Published: May 21, 2012 11:01 AM EDT
Updated: May 21, 2012 5:44 PM EDT

NEW BRUNSWICK, N.J. (AP) - The father of Tyler Clementi told a judge on Monday that the former Rutgers student who was convicted earlier this year of bias intimidation for using a webcam to spy on his son deserves punishment.
The statements came during sentencing of Dharun Ravi.
Joe Clementi said Ravi saw his son as undeserving of basic human decency, and that he saw him as below him because he was gay.
He said Ravi "still does not get it" and has no remorse.
Tyler Clementi jumped to his death from the George Washington Bridge after learning of the webcam.
Ravi's lawyer, Steven Altman, said his client has been "demonized by the gay community" and the case "is being tried and is being treated as if it's a murder case."
Ravi's parents were also due to address the judge before sentencing.
Both families sat through nearly every minute of Ravi's four-week-long trial, where he was convicted in March of 15 criminal charges including invasion of privacy and tampering with evidence. And both appeared in public forums last week just before Ravi is to be sentenced for his deeds. The two most serious counts - bias intimidation - could get him up to 10 years in prison, though prosecutors have said the maximum penalty is not necessary.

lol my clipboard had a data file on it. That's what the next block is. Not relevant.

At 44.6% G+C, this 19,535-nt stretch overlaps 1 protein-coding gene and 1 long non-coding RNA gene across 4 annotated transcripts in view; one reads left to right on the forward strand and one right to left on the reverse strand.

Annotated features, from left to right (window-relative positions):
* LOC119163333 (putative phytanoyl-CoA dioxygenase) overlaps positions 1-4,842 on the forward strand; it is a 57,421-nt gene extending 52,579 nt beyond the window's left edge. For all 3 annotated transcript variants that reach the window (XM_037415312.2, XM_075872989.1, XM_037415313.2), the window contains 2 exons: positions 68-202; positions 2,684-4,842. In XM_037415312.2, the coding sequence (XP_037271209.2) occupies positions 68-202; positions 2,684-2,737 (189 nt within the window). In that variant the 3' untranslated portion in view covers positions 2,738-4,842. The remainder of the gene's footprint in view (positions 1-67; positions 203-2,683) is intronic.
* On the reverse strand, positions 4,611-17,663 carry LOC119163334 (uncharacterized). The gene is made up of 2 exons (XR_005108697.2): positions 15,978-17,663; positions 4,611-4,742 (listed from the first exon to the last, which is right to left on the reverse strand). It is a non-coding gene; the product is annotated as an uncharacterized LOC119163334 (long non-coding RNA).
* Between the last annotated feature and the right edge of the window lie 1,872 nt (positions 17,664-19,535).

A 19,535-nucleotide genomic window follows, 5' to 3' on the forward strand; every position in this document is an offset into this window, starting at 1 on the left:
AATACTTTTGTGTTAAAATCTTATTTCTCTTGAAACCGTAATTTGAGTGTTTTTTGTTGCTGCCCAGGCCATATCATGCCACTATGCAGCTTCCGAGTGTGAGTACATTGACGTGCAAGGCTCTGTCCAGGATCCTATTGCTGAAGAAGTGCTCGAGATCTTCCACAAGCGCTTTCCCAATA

A sentence of more than a year would also increase the likelihood that federal immigration authorities will try to deport Ravi to India, where he was born and remains a citizen, though he has lived most of his life in New Jersey.
The case has turned both Clementi and Ravi, who for just three weeks shared a Rutgers University dorm room they were randomly assigned, into widely known symbols. Clementi is seen as an example of what can happen to young gays who are too often bullied even as acceptance of gays has increased. Ravi has been portrayed as a young man victimized by overzealous prosecutors who reacted to a tragedy by piling on charges. In their choices of where to appear, each couple has supported the symbolic perception of its own son.
Ravi's once wild hair that had been cropped close for the trial was longer again for the sentencing. Always thin, he looked gaunt.
The courtroom filled entirely with family and supporters of Ravi and Clementi.
The media scrum was large, with more than 100 journalists in the courthouse. Two courtrooms and two conference rooms were set aside for journalists; and even those overflow rooms were on the verge of overflowing.
As the court proceedings began, Judge Glenn Berman held up an inches-thick folder of letters he'd received from the public about the case and pointed to a box containing petitions that were sent to President Barack Obama and Gov. Christ Christie requesting a pardon. He reminded the parties that because it's a state matter, the president has no say in it.
Ravi's lawyer, Steven Altman read part of a pre-sentence report in which a probation officer suggested Ravi be sentenced to community service, not prison.
"This officer appreciates the media scrutiny," the officer wrote. "His name will forever be linked to the unfortunate death of Tyler Clementi and/or cyberbullying."
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